Over fifty women and girls have come forward with harrowing accounts of rape and beatings at the hands of Haiti’s largest gang federation.
Gangs engaged in a bloody conflict in Cité Soleil, one of the poorest parts of Haiti's capital Port-au-Prince, have been accused of carrying out campaigns of mass rape. Haiti’s top criminal alliances, G9 and Family (G9 an fanmi) and G-PEP, have targeted dozens of women and girls in recent months, according to a new report by Haiti’s National Human Rights Defense Network (Réseau National de Défense des Droits de l'Homme – RNDDH)
The accounts are harrowing. Of the women who spoke with RNDDH, twenty had been raped in the presence of their own children. And in almost all cases, rapes were accompanied by robbery, beatings, humiliation, and violence towards other family members present.
The violence was indiscriminate. RNDDH spoke with shopkeepers assaulted while at work, mothers who were attacked inside their homes, wives targeted while accompanied by their husbands, and others kidnapped and taken to remote parts of the city to be raped. Some were shot afterwards.
“During these bloody events, the bodies of women and girls are often used as weapons of war, to reach the rival group. And precisely, several of the survivors met during this investigation testified that they were subjected to interrogation before being raped,” wrote RNDDH.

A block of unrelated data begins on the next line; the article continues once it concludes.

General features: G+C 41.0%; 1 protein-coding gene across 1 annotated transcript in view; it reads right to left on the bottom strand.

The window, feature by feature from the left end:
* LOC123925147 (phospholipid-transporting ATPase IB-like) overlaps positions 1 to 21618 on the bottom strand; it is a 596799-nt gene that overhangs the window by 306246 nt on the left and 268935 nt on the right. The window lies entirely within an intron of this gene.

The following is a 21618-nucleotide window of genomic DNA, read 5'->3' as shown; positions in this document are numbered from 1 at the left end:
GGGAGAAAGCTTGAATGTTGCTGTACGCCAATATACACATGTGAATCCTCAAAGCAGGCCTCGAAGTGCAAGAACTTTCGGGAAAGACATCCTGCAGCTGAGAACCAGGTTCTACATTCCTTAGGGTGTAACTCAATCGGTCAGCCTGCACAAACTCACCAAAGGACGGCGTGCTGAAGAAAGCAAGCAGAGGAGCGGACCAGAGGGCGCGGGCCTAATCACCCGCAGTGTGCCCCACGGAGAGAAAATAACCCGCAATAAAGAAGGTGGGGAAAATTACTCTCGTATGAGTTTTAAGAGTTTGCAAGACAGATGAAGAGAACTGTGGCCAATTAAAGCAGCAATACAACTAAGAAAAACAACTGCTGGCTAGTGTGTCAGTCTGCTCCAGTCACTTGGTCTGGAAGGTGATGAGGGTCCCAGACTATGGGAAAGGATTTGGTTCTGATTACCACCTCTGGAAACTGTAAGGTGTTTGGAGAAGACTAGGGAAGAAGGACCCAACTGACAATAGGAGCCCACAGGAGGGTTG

InSight Crime Analysis
The rampant use of sexual violence is yet another facet of the near-complete impunity held by the G9 and G-PEP gangs.
In criminal organizations that adhere to male-dominated power structures, as is the case in Haiti’s G9 under Jimmy Chérizier, alias "Barbecue," low-level gang members and leaders alike target the inhabitants of neighborhoods held by rival gangs with no legal repercussions.
With the G9 alliance currently holding the upper hand in Cité Soleil, its members directly accused and women of sleeping with the enemy and targeted them for assault. At least five women who spoke to RNDDH reported being accused by G9 members of being the wives or lovers of G-PEP's leader, Ti Gabriel. Others were allegedly forced to yell slogans in support of the G9 during their assault.
RNDDH's executive director Pierre Esperance wrote in the report that these accusations made by gang members were baseless. “We cannot say that they were a member of Gabriel’s gang. These are people who just live there and have no choice and cannot even leave," he explained.
From 2006 to 2019, Haiti's courts convicted an average of 49 individuals a year for sexual assault but RNDDH warned that this figure is declining. "Since 2019, sexual assault trials have become increasingly rare. It is precisely this rarity that...leads the bandits to engage in cases of collective and repeated rape, without fear of being prosecuted and convicted," wrote the report.